When asked who would do a better job handling various issues, Trump does best on the economy, while Biden does best on race relations:

  • On the economy, Trump leads 53 - 43 percent;
  • On handling a crisis, Biden has a slight lead 50 - 46 percent;
  • On the coronavirus response, Biden has a slight lead 50 - 45 percent;
  • On health care, Biden leads 51 - 43 percent;
  • On race relations, Biden leads 54 - 38 percent.


President Trump receives a negative job approval rating, as 44 percent approve of the job he is doing, while 53 percent disapprove. It's essentially unchanged from July of 2019 when 43 percent approved while 52 percent disapproved. While 47 percent of voters approve of the job Senator Sherrod Brown is doing, 34 percent disapprove. Senator Rob Portman gets a split job approval rating, as 37 percent of voters approve of the job he is doing, while 38 percent disapprove.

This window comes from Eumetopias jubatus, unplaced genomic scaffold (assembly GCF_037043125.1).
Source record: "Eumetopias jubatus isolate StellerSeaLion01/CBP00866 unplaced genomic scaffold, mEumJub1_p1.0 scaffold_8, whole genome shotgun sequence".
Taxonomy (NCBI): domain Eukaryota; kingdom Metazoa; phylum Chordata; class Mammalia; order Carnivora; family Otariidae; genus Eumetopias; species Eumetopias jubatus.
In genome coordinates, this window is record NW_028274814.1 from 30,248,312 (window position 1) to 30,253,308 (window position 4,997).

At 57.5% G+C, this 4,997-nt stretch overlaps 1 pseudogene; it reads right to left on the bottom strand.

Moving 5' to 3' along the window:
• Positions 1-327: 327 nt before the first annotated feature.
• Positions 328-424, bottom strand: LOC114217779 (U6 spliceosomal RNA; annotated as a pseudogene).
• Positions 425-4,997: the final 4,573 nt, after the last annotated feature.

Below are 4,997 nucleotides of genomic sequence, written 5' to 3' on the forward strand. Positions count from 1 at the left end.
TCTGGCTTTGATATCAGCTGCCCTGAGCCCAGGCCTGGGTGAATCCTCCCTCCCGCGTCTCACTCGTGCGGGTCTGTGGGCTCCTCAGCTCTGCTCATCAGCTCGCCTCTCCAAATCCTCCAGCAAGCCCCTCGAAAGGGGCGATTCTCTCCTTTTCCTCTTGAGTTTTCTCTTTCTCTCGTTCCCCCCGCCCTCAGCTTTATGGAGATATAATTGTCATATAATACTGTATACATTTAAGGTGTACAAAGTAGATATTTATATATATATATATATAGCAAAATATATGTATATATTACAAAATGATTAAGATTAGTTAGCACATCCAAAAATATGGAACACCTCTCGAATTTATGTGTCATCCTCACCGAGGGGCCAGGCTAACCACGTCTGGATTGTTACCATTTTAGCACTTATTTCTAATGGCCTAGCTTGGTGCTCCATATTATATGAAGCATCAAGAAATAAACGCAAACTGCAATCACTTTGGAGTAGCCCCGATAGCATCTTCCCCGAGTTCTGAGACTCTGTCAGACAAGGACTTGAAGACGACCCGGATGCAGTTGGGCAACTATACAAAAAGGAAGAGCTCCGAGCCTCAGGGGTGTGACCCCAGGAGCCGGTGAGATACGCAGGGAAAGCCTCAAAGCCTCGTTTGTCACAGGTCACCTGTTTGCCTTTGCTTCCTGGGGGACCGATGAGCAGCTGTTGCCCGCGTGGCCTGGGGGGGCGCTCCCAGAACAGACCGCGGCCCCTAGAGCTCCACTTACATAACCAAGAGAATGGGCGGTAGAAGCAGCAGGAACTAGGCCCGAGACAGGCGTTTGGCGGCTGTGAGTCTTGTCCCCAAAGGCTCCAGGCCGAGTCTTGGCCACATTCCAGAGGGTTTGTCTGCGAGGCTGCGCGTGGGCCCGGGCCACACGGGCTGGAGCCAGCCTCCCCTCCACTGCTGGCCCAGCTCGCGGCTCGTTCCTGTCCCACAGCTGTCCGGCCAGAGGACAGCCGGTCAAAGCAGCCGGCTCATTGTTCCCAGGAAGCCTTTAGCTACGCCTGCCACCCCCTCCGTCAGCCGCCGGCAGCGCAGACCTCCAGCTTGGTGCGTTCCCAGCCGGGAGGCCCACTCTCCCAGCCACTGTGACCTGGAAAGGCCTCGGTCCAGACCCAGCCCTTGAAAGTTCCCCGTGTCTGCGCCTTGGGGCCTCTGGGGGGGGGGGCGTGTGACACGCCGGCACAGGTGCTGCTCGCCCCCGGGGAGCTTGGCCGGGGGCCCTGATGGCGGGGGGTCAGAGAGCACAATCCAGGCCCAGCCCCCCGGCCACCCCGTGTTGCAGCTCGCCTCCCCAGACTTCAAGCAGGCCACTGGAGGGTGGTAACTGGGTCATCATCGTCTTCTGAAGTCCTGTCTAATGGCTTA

An overwhelming majority of voters, 75 - 19 percent, approve of the job Ohio Governor Mike DeWine is doing. That marks a spike of 31 percentage points since July of 2019, when DeWine had a 44 - 33 percent job approval rating. It's also an all-time high for any Ohio governor in all of Quinnipiac University's polls of registered voters since 2007. DeWine receives a very high approval rating among all partisan groups. His approval among his fellow Republicans is 76 percent, among independents it's 74 percent, and among Democrats it's 81 percent.

"A Republican governor is far more popular than the Republican president in a state the country will have laser focus on when the polls start shutting down on election night, November the 3rd," Malloy added.